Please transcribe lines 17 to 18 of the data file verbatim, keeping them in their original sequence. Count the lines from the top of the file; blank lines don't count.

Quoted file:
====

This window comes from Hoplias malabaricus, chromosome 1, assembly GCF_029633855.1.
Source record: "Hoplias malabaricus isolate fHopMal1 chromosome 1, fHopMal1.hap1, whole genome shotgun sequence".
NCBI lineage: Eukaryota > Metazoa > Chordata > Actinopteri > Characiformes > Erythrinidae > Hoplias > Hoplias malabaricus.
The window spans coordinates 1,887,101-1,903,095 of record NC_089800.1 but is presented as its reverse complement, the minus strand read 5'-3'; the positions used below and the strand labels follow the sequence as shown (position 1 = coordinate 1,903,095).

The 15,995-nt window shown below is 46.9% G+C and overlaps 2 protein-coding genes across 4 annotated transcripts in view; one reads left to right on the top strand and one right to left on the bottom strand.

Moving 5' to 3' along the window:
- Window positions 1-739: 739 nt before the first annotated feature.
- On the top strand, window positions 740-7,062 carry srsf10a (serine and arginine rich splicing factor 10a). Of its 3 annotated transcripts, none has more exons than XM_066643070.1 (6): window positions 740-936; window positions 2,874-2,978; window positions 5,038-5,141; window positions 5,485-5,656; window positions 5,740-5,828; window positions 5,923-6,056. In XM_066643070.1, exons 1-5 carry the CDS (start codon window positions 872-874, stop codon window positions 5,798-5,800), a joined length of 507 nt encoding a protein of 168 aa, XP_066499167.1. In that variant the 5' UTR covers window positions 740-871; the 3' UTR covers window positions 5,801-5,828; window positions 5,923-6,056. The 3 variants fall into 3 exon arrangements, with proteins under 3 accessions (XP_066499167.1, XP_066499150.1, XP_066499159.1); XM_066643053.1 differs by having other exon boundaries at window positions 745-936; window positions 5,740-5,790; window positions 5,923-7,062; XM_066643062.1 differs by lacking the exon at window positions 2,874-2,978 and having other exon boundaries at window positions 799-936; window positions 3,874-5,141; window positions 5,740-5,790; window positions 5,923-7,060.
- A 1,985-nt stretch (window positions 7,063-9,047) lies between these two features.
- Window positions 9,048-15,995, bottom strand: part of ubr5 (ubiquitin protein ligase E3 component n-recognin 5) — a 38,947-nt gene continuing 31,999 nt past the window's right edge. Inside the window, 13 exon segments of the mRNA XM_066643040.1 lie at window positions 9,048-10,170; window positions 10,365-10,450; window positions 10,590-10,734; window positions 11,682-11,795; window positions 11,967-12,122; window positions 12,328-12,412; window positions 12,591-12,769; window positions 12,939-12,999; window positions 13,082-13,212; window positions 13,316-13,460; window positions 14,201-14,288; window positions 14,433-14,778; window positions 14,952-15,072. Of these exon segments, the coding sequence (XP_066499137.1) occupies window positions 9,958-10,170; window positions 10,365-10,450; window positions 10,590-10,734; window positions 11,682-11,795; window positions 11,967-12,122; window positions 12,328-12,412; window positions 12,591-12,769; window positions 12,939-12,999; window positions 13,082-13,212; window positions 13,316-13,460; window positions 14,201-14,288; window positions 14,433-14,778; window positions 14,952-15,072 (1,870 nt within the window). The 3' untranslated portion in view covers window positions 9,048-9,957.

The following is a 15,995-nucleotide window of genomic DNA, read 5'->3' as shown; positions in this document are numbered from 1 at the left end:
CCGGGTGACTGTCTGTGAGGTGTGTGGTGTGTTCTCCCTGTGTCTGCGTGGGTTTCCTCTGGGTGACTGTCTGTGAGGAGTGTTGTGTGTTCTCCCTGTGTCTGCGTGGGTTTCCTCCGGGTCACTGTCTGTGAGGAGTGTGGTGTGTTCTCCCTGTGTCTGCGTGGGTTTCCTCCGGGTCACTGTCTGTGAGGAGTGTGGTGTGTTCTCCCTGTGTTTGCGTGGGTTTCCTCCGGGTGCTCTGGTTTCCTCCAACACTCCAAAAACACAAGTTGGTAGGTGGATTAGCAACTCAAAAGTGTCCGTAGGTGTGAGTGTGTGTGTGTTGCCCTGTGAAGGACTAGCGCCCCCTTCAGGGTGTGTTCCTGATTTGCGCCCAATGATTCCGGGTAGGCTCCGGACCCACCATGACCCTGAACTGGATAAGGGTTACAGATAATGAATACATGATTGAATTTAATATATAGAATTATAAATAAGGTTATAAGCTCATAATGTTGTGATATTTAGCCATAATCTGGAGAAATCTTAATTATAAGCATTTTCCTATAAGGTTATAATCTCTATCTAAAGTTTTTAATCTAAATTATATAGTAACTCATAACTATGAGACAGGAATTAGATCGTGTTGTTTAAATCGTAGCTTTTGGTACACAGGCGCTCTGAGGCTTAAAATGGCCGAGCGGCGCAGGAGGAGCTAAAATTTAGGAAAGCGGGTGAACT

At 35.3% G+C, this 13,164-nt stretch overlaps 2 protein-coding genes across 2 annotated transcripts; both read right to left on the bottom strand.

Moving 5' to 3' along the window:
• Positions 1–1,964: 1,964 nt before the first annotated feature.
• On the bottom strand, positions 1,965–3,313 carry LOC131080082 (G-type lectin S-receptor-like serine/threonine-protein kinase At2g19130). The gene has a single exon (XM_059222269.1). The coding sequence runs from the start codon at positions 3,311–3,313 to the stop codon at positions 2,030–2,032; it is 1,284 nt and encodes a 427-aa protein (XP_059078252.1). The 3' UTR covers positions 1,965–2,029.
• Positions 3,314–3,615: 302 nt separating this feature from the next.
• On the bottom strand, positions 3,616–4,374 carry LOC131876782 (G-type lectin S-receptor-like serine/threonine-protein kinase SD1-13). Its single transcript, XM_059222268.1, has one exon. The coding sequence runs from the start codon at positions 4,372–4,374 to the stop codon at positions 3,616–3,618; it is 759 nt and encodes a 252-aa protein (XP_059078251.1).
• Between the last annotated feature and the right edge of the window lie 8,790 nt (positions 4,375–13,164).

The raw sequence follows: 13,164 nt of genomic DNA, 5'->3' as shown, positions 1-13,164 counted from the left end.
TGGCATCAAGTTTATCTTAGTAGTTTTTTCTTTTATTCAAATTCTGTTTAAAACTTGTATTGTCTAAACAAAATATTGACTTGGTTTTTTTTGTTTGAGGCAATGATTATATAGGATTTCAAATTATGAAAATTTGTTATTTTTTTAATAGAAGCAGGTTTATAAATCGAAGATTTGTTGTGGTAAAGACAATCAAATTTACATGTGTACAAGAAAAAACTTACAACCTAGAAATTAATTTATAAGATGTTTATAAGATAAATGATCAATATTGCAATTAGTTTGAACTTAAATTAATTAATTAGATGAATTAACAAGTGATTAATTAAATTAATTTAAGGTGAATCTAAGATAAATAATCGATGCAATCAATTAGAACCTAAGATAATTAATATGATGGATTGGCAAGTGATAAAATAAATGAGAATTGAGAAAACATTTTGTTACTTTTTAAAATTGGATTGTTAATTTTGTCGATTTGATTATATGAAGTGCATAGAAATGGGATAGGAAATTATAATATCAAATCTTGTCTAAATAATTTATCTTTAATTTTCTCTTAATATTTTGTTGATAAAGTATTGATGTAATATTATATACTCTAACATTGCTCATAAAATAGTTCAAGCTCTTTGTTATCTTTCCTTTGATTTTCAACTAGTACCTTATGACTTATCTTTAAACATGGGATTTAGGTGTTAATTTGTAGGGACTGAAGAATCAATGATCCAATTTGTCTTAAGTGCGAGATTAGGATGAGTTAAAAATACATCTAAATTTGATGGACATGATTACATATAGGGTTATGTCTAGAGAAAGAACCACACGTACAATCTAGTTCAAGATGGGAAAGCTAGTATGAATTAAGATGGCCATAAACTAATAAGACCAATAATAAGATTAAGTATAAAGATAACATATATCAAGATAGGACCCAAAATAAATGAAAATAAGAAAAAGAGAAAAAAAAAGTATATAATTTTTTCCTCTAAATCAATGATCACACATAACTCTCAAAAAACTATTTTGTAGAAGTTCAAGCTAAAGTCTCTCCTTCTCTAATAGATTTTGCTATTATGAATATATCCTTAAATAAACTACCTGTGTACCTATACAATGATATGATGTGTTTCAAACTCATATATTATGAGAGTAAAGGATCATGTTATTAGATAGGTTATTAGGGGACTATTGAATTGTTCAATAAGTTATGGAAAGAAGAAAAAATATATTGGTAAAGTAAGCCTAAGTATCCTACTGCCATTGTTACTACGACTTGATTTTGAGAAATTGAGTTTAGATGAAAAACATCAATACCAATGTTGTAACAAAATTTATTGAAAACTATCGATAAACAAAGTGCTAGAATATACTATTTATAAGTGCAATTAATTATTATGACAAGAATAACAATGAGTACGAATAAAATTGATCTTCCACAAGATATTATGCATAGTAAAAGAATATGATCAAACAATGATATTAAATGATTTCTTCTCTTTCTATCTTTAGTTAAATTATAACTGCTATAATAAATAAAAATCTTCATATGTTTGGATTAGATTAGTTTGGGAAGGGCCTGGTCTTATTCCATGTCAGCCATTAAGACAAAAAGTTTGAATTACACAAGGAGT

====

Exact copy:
• Positions 3,314–3,615: 302 nt separating this feature from the next.
• On the bottom strand, positions 3,616–4,374 carry LOC131876782 (G-type lectin S-receptor-like serine/threonine-protein kinase SD1-13). Its single transcript, XM_059222268.1, has one exon. The coding sequence runs from the start codon at positions 4,372–4,374 to the stop codon at positions 3,616–3,618; it is 759 nt and encodes a 252-aa protein (XP_059078251.1).